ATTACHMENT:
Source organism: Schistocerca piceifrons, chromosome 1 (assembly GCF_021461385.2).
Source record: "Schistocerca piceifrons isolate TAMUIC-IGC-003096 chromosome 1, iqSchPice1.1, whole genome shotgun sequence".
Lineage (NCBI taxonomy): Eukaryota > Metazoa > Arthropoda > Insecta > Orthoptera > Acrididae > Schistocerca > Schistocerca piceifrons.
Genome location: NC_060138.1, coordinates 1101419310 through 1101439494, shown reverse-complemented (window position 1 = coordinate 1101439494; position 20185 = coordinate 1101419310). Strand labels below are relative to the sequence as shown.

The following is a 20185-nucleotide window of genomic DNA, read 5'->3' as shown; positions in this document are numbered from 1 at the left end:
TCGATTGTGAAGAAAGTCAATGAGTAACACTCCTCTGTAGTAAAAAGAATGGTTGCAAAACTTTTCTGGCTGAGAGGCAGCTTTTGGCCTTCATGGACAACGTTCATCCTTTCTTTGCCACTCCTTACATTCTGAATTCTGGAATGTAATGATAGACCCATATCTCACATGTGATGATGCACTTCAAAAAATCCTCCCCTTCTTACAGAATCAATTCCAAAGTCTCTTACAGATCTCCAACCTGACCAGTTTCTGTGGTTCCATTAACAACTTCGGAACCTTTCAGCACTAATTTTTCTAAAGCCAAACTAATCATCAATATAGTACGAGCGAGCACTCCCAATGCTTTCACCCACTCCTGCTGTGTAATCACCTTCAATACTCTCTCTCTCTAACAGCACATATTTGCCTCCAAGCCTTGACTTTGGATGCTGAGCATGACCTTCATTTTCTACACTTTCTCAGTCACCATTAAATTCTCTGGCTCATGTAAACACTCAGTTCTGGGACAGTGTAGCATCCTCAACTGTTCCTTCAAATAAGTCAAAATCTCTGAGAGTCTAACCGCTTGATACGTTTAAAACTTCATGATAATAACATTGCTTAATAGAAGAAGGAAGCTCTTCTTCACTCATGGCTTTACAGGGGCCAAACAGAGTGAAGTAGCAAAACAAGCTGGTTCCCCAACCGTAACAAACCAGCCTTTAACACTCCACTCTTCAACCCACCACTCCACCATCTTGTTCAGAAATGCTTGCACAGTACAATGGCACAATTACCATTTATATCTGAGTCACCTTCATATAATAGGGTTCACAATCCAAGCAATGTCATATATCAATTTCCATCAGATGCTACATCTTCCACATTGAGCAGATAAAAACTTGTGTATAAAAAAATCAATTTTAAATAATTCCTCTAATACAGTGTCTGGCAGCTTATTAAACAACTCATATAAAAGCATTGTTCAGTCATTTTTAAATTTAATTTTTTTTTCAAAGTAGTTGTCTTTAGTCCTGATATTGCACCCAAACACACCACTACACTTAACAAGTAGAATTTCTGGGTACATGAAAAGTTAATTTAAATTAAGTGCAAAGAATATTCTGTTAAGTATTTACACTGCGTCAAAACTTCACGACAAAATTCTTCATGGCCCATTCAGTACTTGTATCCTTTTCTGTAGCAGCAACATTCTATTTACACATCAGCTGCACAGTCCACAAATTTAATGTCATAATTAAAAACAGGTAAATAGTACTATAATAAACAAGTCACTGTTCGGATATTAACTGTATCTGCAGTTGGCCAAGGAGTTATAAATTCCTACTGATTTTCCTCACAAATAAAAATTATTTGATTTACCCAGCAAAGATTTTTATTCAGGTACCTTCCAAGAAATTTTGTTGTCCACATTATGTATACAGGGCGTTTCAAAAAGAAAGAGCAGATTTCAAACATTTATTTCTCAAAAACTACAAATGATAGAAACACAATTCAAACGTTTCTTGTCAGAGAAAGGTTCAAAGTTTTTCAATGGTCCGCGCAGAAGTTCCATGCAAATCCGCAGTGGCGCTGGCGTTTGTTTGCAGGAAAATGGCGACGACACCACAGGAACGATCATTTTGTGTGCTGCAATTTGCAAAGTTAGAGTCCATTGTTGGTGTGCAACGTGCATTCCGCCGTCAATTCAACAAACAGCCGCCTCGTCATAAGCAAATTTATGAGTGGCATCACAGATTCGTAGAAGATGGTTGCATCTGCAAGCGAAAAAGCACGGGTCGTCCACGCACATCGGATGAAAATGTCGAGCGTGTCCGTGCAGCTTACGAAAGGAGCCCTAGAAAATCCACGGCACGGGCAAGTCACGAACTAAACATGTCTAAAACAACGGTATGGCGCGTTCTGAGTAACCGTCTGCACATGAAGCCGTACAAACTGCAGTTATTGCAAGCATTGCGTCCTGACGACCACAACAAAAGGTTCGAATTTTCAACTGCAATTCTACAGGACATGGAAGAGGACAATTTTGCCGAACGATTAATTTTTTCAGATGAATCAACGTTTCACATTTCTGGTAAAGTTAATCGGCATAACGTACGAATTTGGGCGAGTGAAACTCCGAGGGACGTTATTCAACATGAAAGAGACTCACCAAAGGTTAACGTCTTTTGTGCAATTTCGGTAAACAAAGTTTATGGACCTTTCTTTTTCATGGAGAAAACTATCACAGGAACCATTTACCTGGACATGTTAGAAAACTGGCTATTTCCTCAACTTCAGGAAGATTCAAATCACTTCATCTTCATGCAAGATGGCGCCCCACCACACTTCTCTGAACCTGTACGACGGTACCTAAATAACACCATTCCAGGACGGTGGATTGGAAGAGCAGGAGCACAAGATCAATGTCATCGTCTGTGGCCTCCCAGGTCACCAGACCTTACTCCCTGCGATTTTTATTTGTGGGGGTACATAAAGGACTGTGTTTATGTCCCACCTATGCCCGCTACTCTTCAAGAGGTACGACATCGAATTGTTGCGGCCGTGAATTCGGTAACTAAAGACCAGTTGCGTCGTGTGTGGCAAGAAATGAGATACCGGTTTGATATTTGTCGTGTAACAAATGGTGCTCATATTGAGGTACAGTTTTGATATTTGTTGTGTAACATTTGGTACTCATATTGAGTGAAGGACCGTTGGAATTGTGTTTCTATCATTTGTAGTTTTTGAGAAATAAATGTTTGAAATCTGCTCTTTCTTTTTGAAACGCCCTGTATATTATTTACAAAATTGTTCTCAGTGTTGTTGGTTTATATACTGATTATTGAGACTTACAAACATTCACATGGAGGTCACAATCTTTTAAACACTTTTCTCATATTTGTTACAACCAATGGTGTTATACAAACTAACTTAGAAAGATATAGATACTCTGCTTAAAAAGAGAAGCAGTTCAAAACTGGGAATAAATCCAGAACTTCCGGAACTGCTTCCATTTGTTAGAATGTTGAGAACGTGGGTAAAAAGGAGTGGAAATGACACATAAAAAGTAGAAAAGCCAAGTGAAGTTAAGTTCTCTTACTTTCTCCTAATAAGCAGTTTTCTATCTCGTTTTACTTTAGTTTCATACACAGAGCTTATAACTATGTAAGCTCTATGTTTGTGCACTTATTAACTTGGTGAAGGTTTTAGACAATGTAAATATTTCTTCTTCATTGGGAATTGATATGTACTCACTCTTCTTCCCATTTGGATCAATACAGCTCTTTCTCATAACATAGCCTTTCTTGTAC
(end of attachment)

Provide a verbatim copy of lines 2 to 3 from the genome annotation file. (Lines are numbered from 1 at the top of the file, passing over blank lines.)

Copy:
Source record: "Schistocerca piceifrons isolate TAMUIC-IGC-003096 chromosome 1, iqSchPice1.1, whole genome shotgun sequence".
Lineage (NCBI taxonomy): Eukaryota > Metazoa > Arthropoda > Insecta > Orthoptera > Acrididae > Schistocerca > Schistocerca piceifrons.